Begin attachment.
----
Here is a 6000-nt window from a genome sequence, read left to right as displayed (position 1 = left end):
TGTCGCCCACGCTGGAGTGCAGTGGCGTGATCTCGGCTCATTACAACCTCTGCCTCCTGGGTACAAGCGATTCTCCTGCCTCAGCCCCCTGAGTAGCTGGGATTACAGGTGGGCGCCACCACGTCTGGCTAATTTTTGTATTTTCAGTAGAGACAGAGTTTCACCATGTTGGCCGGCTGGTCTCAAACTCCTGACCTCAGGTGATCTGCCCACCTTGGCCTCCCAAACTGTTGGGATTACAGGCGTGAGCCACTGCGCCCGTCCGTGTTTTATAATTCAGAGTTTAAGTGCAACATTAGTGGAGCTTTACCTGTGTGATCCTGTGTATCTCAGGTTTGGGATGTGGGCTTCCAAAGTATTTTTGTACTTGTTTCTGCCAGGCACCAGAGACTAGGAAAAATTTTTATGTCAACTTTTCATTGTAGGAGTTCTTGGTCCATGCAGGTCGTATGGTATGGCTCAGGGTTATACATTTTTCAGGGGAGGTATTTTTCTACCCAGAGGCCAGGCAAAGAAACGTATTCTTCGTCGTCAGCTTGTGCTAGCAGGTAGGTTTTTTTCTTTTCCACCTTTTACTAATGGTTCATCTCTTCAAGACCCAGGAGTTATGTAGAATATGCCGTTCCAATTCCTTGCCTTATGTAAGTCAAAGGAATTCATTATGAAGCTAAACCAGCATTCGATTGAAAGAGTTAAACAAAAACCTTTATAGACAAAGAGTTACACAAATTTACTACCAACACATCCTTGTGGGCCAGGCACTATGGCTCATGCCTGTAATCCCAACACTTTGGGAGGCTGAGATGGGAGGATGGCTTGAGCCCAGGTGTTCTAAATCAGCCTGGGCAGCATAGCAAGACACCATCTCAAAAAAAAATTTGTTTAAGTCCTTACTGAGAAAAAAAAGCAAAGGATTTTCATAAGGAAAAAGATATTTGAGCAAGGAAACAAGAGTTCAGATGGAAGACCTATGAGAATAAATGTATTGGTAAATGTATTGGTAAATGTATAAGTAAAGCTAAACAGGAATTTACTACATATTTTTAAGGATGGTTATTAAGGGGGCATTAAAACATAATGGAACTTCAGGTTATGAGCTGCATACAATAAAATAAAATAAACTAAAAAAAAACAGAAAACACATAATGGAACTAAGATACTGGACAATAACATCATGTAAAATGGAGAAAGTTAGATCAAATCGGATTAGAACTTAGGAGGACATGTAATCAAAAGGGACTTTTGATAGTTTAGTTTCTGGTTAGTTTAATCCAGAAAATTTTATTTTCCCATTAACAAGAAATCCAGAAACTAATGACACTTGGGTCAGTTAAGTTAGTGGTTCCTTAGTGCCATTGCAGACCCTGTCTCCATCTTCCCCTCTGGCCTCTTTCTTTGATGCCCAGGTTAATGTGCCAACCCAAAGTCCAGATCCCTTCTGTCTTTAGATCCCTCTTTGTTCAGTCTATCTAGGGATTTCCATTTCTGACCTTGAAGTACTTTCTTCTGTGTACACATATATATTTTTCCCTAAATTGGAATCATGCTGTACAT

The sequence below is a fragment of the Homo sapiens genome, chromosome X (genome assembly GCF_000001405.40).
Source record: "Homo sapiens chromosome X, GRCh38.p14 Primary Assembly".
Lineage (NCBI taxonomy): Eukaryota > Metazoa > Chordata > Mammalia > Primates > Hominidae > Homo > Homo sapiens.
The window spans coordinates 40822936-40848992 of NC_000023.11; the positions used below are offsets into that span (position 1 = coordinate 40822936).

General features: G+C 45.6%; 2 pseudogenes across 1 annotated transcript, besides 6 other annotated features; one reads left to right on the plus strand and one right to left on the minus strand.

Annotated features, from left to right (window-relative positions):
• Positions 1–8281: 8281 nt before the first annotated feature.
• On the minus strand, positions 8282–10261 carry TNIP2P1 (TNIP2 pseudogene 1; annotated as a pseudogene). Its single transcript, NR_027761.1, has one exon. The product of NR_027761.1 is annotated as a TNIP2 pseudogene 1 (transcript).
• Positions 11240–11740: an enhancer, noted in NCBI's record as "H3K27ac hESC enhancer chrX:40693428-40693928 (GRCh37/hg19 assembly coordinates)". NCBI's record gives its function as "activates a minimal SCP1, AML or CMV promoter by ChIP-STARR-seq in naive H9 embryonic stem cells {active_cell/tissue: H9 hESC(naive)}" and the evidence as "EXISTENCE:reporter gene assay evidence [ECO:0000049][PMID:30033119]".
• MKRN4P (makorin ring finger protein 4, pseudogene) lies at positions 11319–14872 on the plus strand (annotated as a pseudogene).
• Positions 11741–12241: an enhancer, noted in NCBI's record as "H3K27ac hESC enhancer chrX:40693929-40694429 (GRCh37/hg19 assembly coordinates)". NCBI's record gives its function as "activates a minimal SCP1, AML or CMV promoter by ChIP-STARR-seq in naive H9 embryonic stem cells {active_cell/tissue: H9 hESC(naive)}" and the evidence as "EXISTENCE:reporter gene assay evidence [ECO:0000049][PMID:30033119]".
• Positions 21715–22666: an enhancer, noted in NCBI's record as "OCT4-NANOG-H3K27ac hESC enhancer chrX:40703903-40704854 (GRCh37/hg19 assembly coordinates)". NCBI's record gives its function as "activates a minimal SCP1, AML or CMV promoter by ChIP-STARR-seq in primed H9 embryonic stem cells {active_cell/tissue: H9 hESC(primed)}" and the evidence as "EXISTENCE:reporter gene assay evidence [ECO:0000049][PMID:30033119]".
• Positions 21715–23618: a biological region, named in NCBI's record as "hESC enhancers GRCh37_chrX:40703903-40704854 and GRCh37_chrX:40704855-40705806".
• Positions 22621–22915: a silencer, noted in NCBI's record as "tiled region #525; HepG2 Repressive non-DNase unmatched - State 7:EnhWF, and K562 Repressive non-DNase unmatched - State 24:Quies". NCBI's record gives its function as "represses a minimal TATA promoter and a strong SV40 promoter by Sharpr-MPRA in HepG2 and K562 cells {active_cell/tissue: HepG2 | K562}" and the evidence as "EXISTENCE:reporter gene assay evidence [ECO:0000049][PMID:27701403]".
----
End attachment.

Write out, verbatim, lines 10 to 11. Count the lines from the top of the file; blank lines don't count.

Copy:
• On the minus strand, positions 8282–10261 carry TNIP2P1 (TNIP2 pseudogene 1; annotated as a pseudogene). Its single transcript, NR_027761.1, has one exon. The product of NR_027761.1 is annotated as a TNIP2 pseudogene 1 (transcript).
• Positions 11240–11740: an enhancer, noted in NCBI's record as "H3K27ac hESC enhancer chrX:40693428-40693928 (GRCh37/hg19 assembly coordinates)". NCBI's record gives its function as "activates a minimal SCP1, AML or CMV promoter by ChIP-STARR-seq in naive H9 embryonic stem cells {active_cell/tissue: H9 hESC(naive)}" and the evidence as "EXISTENCE:reporter gene assay evidence [ECO:0000049][PMID:30033119]".